If you look back in this thread, I responded to the question of why is there a fee for a license with the argument that those licenses have costs associated with them, and the argument that I believe those who benefit should bear the cost. You answered this with the argument that "There should be no LICENSE AT ALL. It's not that there is a fee. It's that there is a license to assert and practice our Constitutional Rights." So put your statement to the test: Does it distort the position I took? Yes, since I made no comment on whether or not a license is appropriate, I only addressed the license fee. Second, did you answer provide information that supported or refuted what I said about license fees? No. You in effect answered my comment on fees with an answer on the appropriateness of a license in the first place. It's the failure of both of those things that causes your argument to fall into fallacy, in this case, a Straw Man fallacy.

Many times you will hear it commonly stated that the purpose of a Straw Man is to make the original argument easier to attack, but you have to be careful with this because that's only true if the original position IS attacked under this mode of fallacious argument, and most often it isn't attacked, but some other argument never stated is attacked in its place. Our discussion about fees is an example of that. It's also possible to fall into a related fallacy of Steelmanning, which is where the original argument is strengthened before it's refuted. It once again distorts the truth of the original argument.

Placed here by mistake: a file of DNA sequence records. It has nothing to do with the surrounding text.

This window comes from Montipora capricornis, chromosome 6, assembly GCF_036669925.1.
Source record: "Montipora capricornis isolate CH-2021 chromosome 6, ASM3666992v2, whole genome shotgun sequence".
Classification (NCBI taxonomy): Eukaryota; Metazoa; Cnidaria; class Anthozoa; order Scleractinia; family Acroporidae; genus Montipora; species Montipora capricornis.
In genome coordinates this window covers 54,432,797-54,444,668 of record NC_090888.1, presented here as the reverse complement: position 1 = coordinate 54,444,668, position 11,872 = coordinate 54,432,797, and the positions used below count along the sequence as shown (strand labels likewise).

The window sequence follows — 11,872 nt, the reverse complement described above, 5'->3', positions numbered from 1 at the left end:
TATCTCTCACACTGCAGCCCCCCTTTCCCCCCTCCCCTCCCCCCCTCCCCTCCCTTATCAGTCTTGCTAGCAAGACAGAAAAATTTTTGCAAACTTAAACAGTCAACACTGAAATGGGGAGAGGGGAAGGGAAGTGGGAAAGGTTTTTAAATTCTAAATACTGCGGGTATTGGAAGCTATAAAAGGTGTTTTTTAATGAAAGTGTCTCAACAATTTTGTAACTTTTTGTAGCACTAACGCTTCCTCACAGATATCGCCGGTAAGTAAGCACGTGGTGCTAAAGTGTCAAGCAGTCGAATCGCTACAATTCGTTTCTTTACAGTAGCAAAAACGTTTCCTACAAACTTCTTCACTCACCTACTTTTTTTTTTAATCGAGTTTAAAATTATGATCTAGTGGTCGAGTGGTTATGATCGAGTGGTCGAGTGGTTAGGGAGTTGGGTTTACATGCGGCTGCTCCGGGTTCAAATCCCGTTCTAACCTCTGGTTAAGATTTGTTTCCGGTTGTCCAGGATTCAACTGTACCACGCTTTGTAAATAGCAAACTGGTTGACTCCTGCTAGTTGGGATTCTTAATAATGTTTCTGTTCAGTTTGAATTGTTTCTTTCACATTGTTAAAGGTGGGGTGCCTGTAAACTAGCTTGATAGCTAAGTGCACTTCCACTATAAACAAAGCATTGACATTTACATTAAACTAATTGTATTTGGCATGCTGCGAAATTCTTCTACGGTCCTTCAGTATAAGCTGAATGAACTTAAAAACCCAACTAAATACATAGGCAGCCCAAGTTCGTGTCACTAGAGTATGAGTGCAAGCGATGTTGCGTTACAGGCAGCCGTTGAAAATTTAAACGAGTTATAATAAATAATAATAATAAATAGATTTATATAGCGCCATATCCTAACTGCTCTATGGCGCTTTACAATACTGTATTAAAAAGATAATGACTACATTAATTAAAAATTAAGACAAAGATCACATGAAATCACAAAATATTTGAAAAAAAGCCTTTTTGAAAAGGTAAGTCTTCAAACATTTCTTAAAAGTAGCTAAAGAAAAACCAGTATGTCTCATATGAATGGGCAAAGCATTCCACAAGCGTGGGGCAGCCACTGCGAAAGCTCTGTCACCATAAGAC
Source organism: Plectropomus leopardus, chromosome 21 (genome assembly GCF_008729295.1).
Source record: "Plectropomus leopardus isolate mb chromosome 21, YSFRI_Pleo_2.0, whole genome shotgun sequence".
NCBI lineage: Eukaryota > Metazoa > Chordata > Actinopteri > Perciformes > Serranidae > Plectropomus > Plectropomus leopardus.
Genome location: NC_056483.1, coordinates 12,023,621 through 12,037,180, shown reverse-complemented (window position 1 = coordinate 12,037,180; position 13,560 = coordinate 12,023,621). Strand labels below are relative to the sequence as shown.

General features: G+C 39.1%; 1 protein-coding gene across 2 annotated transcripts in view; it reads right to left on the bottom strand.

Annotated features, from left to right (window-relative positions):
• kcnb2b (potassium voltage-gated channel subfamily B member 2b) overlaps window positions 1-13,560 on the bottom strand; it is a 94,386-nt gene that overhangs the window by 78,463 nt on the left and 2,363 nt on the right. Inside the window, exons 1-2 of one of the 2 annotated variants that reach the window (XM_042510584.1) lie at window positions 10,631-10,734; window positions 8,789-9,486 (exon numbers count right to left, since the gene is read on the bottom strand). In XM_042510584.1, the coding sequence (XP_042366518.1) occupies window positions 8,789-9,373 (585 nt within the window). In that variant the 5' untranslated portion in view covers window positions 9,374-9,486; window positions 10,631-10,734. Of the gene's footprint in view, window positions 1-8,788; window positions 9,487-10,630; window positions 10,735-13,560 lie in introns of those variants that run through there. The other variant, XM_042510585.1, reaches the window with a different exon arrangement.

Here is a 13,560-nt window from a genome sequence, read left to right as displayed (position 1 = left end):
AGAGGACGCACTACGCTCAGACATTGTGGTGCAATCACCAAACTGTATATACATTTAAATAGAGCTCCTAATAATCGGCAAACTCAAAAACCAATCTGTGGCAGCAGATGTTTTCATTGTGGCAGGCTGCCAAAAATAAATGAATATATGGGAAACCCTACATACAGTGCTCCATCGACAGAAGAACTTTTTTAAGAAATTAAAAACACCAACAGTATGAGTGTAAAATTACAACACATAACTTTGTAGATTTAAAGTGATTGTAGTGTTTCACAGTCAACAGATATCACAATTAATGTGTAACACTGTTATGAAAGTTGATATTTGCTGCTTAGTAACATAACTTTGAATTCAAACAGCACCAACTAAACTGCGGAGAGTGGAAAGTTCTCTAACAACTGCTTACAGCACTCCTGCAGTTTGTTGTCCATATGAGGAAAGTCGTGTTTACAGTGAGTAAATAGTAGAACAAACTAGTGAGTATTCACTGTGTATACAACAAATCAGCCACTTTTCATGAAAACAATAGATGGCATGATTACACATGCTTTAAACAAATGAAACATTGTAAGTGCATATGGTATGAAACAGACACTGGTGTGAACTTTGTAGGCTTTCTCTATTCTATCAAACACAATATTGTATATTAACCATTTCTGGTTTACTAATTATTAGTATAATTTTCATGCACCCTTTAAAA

For what it's worth, I don't think there ought to be a license to practice a constitutional right, per se. But then I have to consider that our justice system routinely takes away some of those rights such as convicted felons not being allowed to possess firearms. If I accept the latter as good policy, I must then contend with the question of how do we sort out the legal ones from the illegal ones, and one schema of doing that is the licensing process. Another way would be to assume everyone is legal, but that would allow those who violate the law to escape culpability. Yet another way would be to assume everyone is IL-legal, and anyone caught carrying is hauled down to the local LEA for it to be sorted out. Neither seems as practicable a solution as licensing, and that's not to say there might not be a better solution out there. Is licensing the best way to go about it? Does the burden of licensing the legal ones become such a hurdle that we stop stripping the right from felons?

Each of those are separate but related questions, and my point in presenting them is to demonstrate that the issue involved is more complex than simply a question of "license to exercise a constitutional right, yes or no?"
THIS ^^^^ TIMES 10